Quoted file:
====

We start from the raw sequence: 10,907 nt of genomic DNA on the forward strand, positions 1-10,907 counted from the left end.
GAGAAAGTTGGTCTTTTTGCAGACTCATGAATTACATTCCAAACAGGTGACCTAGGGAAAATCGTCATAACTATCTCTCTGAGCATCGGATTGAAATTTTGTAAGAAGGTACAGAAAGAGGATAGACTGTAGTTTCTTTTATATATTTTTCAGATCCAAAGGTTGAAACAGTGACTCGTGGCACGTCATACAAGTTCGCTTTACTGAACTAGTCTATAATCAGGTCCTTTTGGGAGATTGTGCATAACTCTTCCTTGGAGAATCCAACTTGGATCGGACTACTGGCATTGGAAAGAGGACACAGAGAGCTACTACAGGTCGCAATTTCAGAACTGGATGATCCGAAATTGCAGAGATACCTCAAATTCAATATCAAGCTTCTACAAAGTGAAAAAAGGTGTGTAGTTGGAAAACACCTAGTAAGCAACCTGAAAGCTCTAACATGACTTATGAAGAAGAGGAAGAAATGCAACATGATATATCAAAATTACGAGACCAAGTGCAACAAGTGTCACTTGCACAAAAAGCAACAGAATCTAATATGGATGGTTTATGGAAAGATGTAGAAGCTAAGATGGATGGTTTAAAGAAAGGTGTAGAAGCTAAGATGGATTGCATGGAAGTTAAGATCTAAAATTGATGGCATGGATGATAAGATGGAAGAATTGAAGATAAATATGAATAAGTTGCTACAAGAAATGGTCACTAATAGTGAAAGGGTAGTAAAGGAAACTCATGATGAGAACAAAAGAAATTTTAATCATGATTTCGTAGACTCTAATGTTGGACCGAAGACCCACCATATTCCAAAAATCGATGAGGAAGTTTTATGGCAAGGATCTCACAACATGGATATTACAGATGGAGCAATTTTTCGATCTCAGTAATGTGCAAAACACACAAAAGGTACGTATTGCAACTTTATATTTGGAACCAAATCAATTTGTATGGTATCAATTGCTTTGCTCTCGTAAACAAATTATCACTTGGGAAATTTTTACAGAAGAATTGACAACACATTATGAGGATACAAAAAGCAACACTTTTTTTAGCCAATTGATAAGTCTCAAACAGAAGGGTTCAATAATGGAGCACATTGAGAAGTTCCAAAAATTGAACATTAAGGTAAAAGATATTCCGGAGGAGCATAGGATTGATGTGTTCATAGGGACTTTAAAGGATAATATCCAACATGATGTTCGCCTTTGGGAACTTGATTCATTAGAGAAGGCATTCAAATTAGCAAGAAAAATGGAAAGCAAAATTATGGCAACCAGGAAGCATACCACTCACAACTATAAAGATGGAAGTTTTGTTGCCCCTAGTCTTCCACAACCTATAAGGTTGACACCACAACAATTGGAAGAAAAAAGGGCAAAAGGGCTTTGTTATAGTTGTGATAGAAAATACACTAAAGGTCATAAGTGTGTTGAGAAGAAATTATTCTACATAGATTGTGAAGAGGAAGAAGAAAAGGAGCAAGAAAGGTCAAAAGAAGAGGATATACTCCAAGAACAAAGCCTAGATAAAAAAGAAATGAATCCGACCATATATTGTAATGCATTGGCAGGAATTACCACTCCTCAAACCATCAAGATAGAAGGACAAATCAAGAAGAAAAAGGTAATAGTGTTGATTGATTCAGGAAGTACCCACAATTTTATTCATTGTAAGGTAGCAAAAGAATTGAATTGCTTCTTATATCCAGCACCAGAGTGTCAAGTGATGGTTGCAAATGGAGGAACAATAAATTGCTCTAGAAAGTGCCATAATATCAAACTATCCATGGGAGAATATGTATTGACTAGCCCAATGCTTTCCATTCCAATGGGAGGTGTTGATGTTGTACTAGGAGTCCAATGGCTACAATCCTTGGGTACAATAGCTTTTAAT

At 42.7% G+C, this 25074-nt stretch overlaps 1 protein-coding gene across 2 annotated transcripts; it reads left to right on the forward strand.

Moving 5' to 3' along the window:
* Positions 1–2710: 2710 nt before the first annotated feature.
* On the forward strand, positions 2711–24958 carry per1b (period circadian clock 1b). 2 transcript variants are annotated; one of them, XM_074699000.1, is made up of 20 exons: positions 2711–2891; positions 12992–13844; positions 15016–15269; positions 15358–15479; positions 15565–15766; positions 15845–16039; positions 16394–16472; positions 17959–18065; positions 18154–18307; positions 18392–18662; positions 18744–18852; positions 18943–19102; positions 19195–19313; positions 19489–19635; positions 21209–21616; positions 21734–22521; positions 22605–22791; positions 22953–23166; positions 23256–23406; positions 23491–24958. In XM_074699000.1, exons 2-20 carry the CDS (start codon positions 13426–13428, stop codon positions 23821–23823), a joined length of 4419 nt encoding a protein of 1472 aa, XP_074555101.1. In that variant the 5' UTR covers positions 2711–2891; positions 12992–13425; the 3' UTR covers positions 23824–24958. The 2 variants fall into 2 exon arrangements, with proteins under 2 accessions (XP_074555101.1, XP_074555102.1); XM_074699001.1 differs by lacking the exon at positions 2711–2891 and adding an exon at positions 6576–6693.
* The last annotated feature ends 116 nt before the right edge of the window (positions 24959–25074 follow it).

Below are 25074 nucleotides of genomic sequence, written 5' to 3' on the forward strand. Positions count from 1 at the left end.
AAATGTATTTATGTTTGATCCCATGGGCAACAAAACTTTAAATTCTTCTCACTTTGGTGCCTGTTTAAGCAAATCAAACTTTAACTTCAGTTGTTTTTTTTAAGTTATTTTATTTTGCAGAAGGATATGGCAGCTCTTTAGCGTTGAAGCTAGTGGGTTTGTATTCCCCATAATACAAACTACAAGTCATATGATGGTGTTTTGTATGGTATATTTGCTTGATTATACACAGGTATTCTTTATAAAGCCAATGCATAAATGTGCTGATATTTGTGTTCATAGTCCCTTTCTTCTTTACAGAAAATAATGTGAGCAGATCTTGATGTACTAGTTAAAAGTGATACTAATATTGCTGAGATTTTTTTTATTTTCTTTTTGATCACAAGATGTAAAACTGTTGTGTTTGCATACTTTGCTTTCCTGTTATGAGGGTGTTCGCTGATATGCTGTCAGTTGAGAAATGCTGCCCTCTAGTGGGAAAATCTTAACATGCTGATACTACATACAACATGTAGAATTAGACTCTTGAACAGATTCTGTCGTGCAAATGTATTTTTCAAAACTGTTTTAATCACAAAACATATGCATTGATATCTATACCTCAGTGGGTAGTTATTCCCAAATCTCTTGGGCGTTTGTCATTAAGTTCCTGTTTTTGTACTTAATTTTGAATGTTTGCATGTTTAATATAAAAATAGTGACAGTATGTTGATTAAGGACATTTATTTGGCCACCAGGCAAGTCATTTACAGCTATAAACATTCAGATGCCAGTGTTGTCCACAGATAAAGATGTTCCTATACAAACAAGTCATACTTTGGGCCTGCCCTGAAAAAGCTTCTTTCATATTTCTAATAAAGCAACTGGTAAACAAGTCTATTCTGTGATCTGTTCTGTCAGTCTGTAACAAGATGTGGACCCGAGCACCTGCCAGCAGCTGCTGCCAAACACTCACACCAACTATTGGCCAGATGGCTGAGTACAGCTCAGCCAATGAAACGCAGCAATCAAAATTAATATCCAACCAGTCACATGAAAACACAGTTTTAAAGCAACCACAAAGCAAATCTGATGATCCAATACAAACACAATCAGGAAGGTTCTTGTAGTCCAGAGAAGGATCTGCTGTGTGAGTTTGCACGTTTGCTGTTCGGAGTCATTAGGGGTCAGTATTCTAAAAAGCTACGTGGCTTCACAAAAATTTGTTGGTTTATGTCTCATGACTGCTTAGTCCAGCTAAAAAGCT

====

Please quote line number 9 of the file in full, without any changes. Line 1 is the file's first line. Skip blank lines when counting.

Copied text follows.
AAATGTATTTATGTTTGATCCCATGGGCAACAAAACTTTAAATTCTTCTCACTTTGGTGCCTGTTTAAGCAAATCAAACTTTAACTTCAGTTGTTTTTTTTAAGTTATTTTATTTTGCAGAAGGATATGGCAGCTCTTTAGCGTTGAAGCTAGTGGGTTTGTATTCCCCATAATACAAACTACAAGTCATATGATGGTGTTTTGTATGGTATATTTGCTTGATTATACACAGGTATTCTTTATAAAGCCAATGCATAAATGTGCTGATATTTGTGTTCATAGTCCCTTTCTTCTTTACAGAAAATAATGTGAGCAGATCTTGATGTACTAGTTAAAAGTGATACTAATATTGCTGAGATTTTTTTTATTTTCTTTTTGATCACAAGATGTAAAACTGTTGTGTTTGCATACTTTGCTTTCCTGTTATGAGGGTGTTCGCTGATATGCTGTCAGTTGAGAAATGCTGCCCTCTAGTGGGAAAATCTTAACATGCTGATACTACATACAACATGTAGAATTAGACTCTTGAACAGATTCTGTCGTGCAAATGTATTTTTCAAAACTGTTTTAATCACAAAACATATGCATTGATATCTATACCTCAGTGGGTAGTTATTCCCAAATCTCTTGGGCGTTTGTCATTAAGTTCCTGTTTTTGTACTTAATTTTGAATGTTTGCATGTTTAATATAAAAATAGTGACAGTATGTTGATTAAGGACATTTATTTGGCCACCAGGCAAGTCATTTACAGCTATAAACATTCAGATGCCAGTGTTGTCCACAGATAAAGATGTTCCTATACAAACAAGTCATACTTTGGGCCTGCCCTGAAAAAGCTTCTTTCATATTTCTAATAAAGCAACTGGTAAACAAGTCTATTCTGTGATCTGTTCTGTCAGTCTGTAACAAGATGTGGACCCGAGCACCTGCCAGCAGCTGCTGCCAAACACTCACACCAACTATTGGCCAGATGGCTGAGTACAGCTCAGCCAATGAAACGCAGCAATCAAAATTAATATCCAACCAGTCACATGAAAACACAGTTTTAAAGCAACCACAAAGCAAATCTGATGATCCAATACAAACACAATCAGGAAGGTTCTTGTAGTCCAGAGAAGGATCTGCTGTGTGAGTTTGCACGTTTGCTGTTCGGAGTCATTAGGGGTCAGTATTCTAAAAAGCTACGTGGCTTCACAAAAATTTGTTGGTTTATGTCTCATGACTGCTTAGTCCAGCTAAAAAGCT